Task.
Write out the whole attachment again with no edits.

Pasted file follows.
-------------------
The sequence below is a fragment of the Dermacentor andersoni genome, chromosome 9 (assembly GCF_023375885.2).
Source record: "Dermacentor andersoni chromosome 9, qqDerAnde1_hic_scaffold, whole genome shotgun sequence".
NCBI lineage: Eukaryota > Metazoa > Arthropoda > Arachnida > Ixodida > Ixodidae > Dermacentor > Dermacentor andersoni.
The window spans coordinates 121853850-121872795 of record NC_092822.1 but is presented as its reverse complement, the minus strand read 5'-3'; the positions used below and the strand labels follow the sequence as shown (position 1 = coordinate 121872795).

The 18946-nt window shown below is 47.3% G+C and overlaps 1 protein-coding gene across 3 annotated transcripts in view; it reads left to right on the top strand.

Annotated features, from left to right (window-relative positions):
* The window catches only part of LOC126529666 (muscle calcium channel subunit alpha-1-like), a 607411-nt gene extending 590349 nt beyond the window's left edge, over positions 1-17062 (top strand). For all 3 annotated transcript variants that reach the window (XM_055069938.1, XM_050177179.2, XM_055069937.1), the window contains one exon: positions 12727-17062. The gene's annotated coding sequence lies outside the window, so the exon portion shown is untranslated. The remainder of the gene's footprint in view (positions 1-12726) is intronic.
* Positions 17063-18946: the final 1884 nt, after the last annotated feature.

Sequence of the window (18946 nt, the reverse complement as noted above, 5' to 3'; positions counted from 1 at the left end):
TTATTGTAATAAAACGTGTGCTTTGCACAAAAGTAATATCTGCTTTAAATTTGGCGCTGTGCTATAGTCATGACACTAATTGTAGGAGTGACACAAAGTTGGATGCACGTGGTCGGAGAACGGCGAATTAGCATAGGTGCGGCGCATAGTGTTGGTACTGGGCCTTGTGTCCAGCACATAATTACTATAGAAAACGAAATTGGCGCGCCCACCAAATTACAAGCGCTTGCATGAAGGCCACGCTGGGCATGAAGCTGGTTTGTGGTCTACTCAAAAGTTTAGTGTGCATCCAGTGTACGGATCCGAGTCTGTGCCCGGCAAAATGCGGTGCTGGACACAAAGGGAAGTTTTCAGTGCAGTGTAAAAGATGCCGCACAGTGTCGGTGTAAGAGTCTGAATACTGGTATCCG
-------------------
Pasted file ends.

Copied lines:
The sequence below is a fragment of the Dermacentor andersoni genome, chromosome 9 (assembly GCF_023375885.2).
Source record: "Dermacentor andersoni chromosome 9, qqDerAnde1_hic_scaffold, whole genome shotgun sequence".
NCBI lineage: Eukaryota > Metazoa > Arthropoda > Arachnida > Ixodida > Ixodidae > Dermacentor > Dermacentor andersoni.
The window spans coordinates 121853850-121872795 of record NC_092822.1 but is presented as its reverse complement, the minus strand read 5'-3'; the positions used below and the strand labels follow the sequence as shown (position 1 = coordinate 121872795).

The 18946-nt window shown below is 47.3% G+C and overlaps 1 protein-coding gene across 3 annotated transcripts in view; it reads left to right on the top strand.

Annotated features, from left to right (window-relative positions):
* The window catches only part of LOC126529666 (muscle calcium channel subunit alpha-1-like), a 607411-nt gene extending 590349 nt beyond the window's left edge, over positions 1-17062 (top strand). For all 3 annotated transcript variants that reach the window (XM_055069938.1, XM_050177179.2, XM_055069937.1), the window contains one exon: positions 12727-17062. The gene's annotated coding sequence lies outside the window, so the exon portion shown is untranslated. The remainder of the gene's footprint in view (positions 1-12726) is intronic.
* Positions 17063-18946: the final 1884 nt, after the last annotated feature.

Sequence of the window (18946 nt, the reverse complement as noted above, 5' to 3'; positions counted from 1 at the left end):
TTATTGTAATAAAACGTGTGCTTTGCACAAAAGTAATATCTGCTTTAAATTTGGCGCTGTGCTATAGTCATGACACTAATTGTAGGAGTGACACAAAGTTGGATGCACGTGGTCGGAGAACGGCGAATTAGCATAGGTGCGGCGCATAGTGTTGGTACTGGGCCTTGTGTCCAGCACATAATTACTATAGAAAACGAAATTGGCGCGCCCACCAAATTACAAGCGCTTGCATGAAGGCCACGCTGGGCATGAAGCTGGTTTGTGGTCTACTCAAAAGTTTAGTGTGCATCCAGTGTACGGATCCGAGTCTGTGCCCGGCAAAATGCGGTGCTGGACACAAAGGGAAGTTTTCAGTGCAGTGTAAAAGATGCCGCACAGTGTCGGTGTAAGAGTCTGAATACTGGTATCCG